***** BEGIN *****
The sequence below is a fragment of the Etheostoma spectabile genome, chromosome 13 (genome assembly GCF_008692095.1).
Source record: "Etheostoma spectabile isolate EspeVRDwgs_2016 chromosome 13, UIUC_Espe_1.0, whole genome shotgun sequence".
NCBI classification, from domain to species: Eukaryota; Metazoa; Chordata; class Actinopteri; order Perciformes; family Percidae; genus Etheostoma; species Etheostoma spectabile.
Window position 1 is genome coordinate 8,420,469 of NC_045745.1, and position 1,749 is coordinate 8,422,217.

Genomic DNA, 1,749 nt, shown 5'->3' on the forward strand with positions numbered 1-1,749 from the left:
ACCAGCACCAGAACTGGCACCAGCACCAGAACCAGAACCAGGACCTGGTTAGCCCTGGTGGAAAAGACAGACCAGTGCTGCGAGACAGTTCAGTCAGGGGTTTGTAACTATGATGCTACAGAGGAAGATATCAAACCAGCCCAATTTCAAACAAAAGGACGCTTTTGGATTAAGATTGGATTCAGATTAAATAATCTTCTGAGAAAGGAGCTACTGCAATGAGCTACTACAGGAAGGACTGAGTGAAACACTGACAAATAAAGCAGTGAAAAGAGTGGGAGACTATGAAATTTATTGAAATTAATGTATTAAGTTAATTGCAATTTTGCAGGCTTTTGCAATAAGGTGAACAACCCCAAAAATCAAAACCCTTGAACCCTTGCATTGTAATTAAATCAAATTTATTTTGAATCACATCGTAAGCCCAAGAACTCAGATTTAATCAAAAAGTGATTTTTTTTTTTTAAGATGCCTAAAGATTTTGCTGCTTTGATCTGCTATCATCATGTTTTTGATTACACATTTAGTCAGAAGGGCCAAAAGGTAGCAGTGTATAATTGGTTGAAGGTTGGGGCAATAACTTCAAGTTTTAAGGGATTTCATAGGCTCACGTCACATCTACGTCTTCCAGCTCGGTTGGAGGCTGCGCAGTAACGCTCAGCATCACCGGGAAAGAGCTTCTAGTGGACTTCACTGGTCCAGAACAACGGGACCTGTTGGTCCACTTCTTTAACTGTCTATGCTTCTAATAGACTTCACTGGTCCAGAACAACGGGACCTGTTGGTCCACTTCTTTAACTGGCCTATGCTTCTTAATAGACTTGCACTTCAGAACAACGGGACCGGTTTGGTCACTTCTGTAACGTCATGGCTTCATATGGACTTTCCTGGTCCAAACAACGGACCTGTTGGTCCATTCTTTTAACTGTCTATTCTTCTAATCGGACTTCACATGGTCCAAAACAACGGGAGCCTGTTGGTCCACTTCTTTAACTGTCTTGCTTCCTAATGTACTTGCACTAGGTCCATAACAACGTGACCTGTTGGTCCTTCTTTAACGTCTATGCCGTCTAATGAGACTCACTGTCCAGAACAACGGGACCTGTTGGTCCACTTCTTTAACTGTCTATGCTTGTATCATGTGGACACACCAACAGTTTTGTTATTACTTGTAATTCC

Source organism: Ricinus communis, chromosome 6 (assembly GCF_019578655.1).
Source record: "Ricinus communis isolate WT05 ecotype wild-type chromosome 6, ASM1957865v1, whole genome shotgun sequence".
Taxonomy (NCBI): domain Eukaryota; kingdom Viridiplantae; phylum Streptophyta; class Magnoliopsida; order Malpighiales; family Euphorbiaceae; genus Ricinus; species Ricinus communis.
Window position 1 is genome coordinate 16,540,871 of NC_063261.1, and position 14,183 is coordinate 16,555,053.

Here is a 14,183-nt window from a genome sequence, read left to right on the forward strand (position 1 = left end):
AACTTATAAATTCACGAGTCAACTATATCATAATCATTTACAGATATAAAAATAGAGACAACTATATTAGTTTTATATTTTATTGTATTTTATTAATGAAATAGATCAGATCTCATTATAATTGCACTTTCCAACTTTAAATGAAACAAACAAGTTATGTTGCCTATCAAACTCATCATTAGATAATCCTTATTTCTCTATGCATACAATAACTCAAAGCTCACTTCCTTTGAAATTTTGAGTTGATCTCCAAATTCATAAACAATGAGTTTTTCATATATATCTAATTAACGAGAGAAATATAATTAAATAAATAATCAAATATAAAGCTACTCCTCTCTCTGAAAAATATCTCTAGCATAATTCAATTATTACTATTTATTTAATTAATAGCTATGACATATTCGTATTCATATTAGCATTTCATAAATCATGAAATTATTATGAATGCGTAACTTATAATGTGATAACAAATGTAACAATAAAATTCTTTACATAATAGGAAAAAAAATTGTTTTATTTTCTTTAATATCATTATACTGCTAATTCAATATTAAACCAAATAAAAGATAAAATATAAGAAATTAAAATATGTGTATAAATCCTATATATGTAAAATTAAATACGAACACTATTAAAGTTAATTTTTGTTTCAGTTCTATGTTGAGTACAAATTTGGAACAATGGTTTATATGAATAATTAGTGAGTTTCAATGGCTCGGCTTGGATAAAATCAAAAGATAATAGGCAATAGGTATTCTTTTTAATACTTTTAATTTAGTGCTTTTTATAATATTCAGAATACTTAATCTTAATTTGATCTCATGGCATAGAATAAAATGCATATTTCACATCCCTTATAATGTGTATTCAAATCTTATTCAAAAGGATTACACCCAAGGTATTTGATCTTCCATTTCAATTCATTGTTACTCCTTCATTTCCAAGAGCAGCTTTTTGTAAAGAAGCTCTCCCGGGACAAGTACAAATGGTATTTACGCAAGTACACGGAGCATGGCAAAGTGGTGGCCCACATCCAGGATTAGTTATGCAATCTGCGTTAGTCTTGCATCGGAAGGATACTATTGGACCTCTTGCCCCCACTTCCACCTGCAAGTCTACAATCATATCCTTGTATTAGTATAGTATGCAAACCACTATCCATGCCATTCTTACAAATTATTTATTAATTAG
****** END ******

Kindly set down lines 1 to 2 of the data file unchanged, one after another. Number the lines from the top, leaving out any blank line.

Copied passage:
The sequence below is a fragment of the Etheostoma spectabile genome, chromosome 13 (genome assembly GCF_008692095.1).
Source record: "Etheostoma spectabile isolate EspeVRDwgs_2016 chromosome 13, UIUC_Espe_1.0, whole genome shotgun sequence".